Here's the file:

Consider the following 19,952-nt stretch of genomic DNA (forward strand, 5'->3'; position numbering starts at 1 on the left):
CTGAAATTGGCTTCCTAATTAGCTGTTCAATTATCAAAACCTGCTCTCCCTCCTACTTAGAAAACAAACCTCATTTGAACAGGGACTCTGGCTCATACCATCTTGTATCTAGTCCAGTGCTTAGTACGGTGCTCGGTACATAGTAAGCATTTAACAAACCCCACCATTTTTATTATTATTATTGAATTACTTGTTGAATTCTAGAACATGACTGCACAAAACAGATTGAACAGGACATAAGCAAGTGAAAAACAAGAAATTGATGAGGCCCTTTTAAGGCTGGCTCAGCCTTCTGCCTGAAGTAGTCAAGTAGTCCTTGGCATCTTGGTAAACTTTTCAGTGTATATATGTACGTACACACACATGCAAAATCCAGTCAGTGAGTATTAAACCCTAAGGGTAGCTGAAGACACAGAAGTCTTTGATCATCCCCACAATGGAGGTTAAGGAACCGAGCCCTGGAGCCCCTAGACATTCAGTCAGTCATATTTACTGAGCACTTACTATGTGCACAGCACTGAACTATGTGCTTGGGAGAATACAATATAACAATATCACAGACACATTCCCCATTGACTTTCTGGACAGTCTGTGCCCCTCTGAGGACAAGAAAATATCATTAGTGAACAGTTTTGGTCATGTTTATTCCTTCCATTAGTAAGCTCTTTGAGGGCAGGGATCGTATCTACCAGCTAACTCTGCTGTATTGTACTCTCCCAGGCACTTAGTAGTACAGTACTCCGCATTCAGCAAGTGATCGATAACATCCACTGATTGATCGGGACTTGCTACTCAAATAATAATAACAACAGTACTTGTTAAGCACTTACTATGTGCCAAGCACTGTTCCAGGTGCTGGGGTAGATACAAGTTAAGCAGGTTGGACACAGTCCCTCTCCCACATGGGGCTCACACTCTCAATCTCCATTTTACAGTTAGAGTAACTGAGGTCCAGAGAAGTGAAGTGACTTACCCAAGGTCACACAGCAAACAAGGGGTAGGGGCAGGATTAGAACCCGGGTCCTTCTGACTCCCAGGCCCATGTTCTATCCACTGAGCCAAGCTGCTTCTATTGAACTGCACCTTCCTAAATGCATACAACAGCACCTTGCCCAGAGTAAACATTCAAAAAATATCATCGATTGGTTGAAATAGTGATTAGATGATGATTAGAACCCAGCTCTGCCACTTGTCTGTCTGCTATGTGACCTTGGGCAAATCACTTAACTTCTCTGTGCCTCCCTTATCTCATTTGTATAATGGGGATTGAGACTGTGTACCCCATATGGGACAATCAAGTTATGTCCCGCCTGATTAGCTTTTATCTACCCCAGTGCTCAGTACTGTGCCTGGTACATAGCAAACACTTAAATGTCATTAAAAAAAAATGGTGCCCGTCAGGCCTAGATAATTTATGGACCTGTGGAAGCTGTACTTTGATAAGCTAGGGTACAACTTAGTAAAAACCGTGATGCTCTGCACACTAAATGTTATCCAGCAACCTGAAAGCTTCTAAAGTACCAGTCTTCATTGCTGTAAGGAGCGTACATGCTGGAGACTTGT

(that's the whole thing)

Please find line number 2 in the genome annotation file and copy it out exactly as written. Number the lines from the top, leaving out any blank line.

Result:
CTGAAATTGGCTTCCTAATTAGCTGTTCAATTATCAAAACCTGCTCTCCCTCCTACTTAGAAAACAAACCTCATTTGAACAGGGACTCTGGCTCATACCATCTTGTATCTAGTCCAGTGCTTAGTACGGTGCTCGGTACATAGTAAGCATTTAACAAACCCCACCATTTTTATTATTATTATTGAATTACTTGTTGAATTCTAGAACATGACTGCACAAAACAGATTGAACAGGACATAAGCAAGTGAAAAACAAGAAATTGATGAGGCCCTTTTAAGGCTGGCTCAGCCTTCTGCCTGAAGTAGTCAAGTAGTCCTTGGCATCTTGGTAAACTTTTCAGTGTATATATGTACGTACACACACATGCAAAATCCAGTCAGTGAGTATTAAACCCTAAGGGTAGCTGAAGACACAGAAGTCTTTGATCATCCCCACAATGGAGGTTAAGGAACCGAGCCCTGGAGCCCCTAGACATTCAGTCAGTCATATTTACTGAGCACTTACTATGTGCACAGCACTGAACTATGTGCTTGGGAGAATACAATATAACAATATCACAGACACATTCCCCATTGACTTTCTGGACAGTCTGTGCCCCTCTGAGGACAAGAAAATATCATTAGTGAACAGTTTTGGTCATGTTTATTCCTTCCATTAGTAAGCTCTTTGAGGGCAGGGATCGTATCTACCAGCTAACTCTGCTGTATTGTACTCTCCCAGGCACTTAGTAGTACAGTACTCCGCATTCAGCAAGTGATCGATAACATCCACTGATTGATCGGGACTTGCTACTCAAATAATAATAACAACAGTACTTGTTAAGCACTTACTATGTGCCAAGCACTGTTCCAGGTGCTGGGGTAGATACAAGTTAAGCAGGTTGGACACAGTCCCTCTCCCACATGGGGCTCACACTCTCAATCTCCATTTTACAGTTAGAGTAACTGAGGTCCAGAGAAGTGAAGTGACTTACCCAAGGTCACACAGCAAACAAGGGGTAGGGGCAGGATTAGAACCCGGGTCCTTCTGACTCCCAGGCCCATGTTCTATCCACTGAGCCAAGCTGCTTCTATTGAACTGCACCTTCCTAAATGCATACAACAGCACCTTGCCCAGAGTAAACATTCAAAAAATATCATCGATTGGTTGAAATAGTGATTAGATGATGATTAGAACCCAGCTCTGCCACTTGTCTGTCTGCTATGTGACCTTGGGCAAATCACTTAACTTCTCTGTGCCTCCCTTATCTCATTTGTATAATGGGGATTGAGACTGTGTACCCCATATGGGACAATCAAGTTATGTCCCGCCTGATTAGCTTTTATCTACCCCAGTGCTCAGTACTGTGCCTGGTACATAGCAAACACTTAAATGTCATTAAAAAAAAATGGTGCCCGTCAGGCCTAGATAATTTATGGACCTGTGGAAGCTGTACTTTGATAAGCTAGGGTACAACTTAGTAAAAACCGTGATGCTCTGCACACTAAATGTTATCCAGCAACCTGAAAGCTTCTAAAGTACCAGTCTTCATTGCTGTAAGGAGCGTACATGCTGGAGACTTGT